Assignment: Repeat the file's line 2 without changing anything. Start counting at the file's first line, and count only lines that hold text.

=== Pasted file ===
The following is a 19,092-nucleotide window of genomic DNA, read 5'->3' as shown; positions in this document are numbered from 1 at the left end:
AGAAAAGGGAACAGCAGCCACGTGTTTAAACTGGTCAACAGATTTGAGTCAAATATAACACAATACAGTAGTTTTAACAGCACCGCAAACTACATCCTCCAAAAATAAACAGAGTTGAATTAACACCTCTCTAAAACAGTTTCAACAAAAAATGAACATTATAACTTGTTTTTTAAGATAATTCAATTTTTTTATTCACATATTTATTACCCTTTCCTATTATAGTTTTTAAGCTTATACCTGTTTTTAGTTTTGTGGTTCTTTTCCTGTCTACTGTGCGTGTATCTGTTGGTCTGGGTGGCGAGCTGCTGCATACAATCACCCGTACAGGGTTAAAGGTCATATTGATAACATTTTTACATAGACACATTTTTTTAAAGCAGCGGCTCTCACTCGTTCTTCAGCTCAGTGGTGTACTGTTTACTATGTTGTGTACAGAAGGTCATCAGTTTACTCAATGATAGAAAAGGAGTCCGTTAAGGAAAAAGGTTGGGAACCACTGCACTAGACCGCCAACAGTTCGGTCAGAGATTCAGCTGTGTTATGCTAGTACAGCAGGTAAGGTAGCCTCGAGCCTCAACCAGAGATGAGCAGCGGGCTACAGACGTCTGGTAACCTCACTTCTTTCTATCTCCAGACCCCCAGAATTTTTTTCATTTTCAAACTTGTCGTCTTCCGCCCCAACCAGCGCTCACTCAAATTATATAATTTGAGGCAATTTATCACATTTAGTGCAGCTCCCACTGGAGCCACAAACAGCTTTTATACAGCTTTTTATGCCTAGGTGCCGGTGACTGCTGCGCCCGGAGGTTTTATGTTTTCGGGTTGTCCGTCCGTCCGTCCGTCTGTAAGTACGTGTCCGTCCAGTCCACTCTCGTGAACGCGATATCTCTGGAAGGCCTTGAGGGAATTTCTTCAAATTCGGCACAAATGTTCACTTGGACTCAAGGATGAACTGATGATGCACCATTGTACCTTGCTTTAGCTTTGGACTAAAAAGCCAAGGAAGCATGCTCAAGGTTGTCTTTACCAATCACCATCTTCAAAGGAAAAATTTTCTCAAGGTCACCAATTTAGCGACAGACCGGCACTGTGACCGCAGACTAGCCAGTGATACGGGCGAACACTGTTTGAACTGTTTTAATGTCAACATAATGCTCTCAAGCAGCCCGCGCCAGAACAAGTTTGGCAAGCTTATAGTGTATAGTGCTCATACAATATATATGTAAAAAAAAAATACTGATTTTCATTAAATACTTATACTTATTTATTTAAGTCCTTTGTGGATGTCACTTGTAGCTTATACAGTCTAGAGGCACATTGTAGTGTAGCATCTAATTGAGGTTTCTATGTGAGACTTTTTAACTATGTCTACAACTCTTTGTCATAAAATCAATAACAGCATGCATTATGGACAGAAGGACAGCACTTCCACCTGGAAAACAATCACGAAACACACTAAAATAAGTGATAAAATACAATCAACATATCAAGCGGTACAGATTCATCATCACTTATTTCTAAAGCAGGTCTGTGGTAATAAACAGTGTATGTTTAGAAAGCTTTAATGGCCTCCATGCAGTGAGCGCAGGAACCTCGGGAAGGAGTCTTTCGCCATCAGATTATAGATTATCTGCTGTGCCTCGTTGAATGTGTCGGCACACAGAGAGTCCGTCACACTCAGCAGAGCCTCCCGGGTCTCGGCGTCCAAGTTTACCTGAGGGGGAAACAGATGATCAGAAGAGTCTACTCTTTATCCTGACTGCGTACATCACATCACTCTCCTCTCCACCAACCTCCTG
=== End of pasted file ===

AGAAAAGGGAACAGCAGCCACGTGTTTAAACTGGTCAACAGATTTGAGTCAAATATAACACAATACAGTAGTTTTAACAGCACCGCAAACTACATCCTCCAAAAATAAACAGAGTTGAATTAACACCTCTCTAAAACAGTTTCAACAAAAAATGAACATTATAACTTGTTTTTTAAGATAATTCAATTTTTTTATTCACATATTTATTACCCTTTCCTATTATAGTTTTTAAGCTTATACCTGTTTTTAGTTTTGTGGTTCTTTTCCTGTCTACTGTGCGTGTATCTGTTGGTCTGGGTGGCGAGCTGCTGCATACAATCACCCGTACAGGGTTAAAGGTCATATTGATAACATTTTTACATAGACACATTTTTTTAAAGCAGCGGCTCTCACTCGTTCTTCAGCTCAGTGGTGTACTGTTTACTATGTTGTGTACAGAAGGTCATCAGTTTACTCAATGATAGAAAAGGAGTCCGTTAAGGAAAAAGGTTGGGAACCACTGCACTAGACCGCCAACAGTTCGGTCAGAGATTCAGCTGTGTTATGCTAGTACAGCAGGTAAGGTAGCCTCGAGCCTCAACCAGAGATGAGCAGCGGGCTACAGACGTCTGGTAACCTCACTTCTTTCTATCTCCAGACCCCCAGAATTTTTTTCATTTTCAAACTTGTCGTCTTCCGCCCCAACCAGCGCTCACTCAAATTATATAATTTGAGGCAATTTATCACATTTAGTGCAGCTCCCACTGGAGCCACAAACAGCTTTTATACAGCTTTTTATGCCTAGGTGCCGGTGACTGCTGCGCCCGGAGGTTTTATGTTTTCGGGTTGTCCGTCCGTCCGTCCGTCTGTAAGTACGTGTCCGTCCAGTCCACTCTCGTGAACGCGATATCTCTGGAAGGCCTTGAGGGAATTTCTTCAAATTCGGCACAAATGTTCACTTGGACTCAAGGATGAACTGATGATGCACCATTGTACCTTGCTTTAGCTTTGGACTAAAAAGCCAAGGAAGCATGCTCAAGGTTGTCTTTACCAATCACCATCTTCAAAGGAAAAATTTTCTCAAGGTCACCAATTTAGCGACAGACCGGCACTGTGACCGCAGACTAGCCAGTGATACGGGCGAACACTGTTTGAACTGTTTTAATGTCAACATAATGCTCTCAAGCAGCCCGCGCCAGAACAAGTTTGGCAAGCTTATAGTGTATAGTGCTCATACAATATATATGTAAAAAAAAAATACTGATTTTCATTAAATACTTATACTTATTTATTTAAGTCCTTTGTGGATGTCACTTGTAGCTTATACAGTCTAGAGGCACATTGTAGTGTAGCATCTAATTGAGGTTTCTATGTGAGACTTTTTAACTATGTCTACAACTCTTTGTCATAAAATCAATAACAGCATGCATTATGGACAGAAGGACAGCACTTCCACCTGGAAAACAATCACGAAACACACTAAAATAAGTGATAAAATACAATCAACATATCAAGCGGTACAGATTCATCATCACTTATTTCTAAAGCAGGTCTGTGGTAATAAACAGTGTATGTTTAGAAAGCTTTAATGGCCTCCATGCAGTGAGCGCAGGAACCTCGGGAAGGAGTCTTTCGCCATCAGATTATAGATTATCTGCTGTGCCTCGTTGAATGTGTCGGCACACAGAGAGTCCGTCACACTCAGCAGAGCCTCCCGGGTCTCGGCGTCCAAGTTTACCTGAGGGGGAAACAGATGATCAGAAGAGTCTACTCTTTATCCTGACTGCGTACATCACATCACTCTCCTCTCCACCAACCTCCTG